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At 6’4”, 220 pounds, Ateman showed tremendous size and promise in his Junior and Senior seasons at Oklahoma State. He caught over 100 passes for more than 1,900 yards over the course of two seasons, while impressively finding the end zone 13 times. Even with Washington taking much of the target share, Ateman proved that he could capitalize on his opportunities.
Just by watching a few of these short clips, you can already see the potential that Ateman has to be a physical presence in the pass and run game.
Entering the NFL Combine, many scouts were anxious to see the skill set that Ateman possessed. Shockingly, he struggled to prove nearly any value in front of NFL scouts. He sluggishly ran a 4.62 40-yard dash, and proved to be nearly average in every other category he performed in. Both he and teammate Washington were likely to be drafted within the first four rounds of the draft, but given Ateman’s Combine numbers, things went in a different direction.
Ateman ended up falling all the way into the seventh round before being picked by the Oakland Raiders. Fortunately for him, the draft spot does not define the player. It’s what they do after the draft that makes the difference.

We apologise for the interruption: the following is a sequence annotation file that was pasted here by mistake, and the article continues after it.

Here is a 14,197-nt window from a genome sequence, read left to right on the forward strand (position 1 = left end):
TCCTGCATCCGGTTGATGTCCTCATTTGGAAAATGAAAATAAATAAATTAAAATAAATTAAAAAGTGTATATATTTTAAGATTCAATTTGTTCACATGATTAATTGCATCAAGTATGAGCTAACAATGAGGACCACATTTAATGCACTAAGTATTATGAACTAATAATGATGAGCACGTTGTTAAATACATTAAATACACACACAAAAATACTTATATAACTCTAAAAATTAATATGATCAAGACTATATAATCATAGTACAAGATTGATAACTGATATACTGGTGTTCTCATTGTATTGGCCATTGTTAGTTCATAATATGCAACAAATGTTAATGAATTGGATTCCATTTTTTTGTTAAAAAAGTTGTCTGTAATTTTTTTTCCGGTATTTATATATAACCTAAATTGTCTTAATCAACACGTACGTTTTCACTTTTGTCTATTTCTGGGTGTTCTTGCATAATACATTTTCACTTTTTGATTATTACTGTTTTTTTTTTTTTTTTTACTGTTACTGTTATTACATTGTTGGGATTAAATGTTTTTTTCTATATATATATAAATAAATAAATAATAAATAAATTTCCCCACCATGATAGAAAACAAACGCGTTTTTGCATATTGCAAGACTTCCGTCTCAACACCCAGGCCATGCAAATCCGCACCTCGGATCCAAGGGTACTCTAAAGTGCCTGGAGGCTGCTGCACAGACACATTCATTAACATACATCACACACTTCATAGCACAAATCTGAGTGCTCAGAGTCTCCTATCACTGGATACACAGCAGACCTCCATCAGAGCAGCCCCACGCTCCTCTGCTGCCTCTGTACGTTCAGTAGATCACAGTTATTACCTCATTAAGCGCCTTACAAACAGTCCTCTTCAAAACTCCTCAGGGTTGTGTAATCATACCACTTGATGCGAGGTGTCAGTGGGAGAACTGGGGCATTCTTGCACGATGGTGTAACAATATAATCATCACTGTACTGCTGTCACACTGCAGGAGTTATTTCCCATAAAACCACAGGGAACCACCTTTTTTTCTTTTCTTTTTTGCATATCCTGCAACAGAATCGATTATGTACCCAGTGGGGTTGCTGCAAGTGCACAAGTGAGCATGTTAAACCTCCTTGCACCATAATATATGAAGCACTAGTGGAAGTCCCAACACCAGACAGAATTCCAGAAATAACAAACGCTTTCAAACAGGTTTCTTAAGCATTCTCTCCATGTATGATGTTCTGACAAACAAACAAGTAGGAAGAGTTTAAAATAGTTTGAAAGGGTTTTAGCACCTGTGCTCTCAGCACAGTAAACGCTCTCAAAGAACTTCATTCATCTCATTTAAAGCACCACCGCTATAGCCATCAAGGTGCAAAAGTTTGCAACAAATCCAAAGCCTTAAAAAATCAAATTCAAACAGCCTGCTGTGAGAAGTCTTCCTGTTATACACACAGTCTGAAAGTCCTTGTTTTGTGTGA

He will clearly need to work on his speed if he wants to be a difference maker at the next level. Given a year of development at the professional level, I think he could complete a major overhaul of his athletic ability.
As of July, Ateman currently holds an overall ADP of 240.67 (12th round) meaning that based on your league setup, he could potentially be acquired on waivers. He is listed as the 23rd-ranked receiver in our rookie rankings however, I would expect him to climb into the top 20 by the start of the season.
Here is where things start to get exciting – with the departure of Michael Crabtree to the Ravens this summer. His 14 red zone targets and five touchdowns in that range all went with him. With Derek Carr’s go-to red zone receiver leaving, there is a wide open position for a tall and physical wideout to fill the shoes of Crabtree. My belief is that Ateman can fill this role.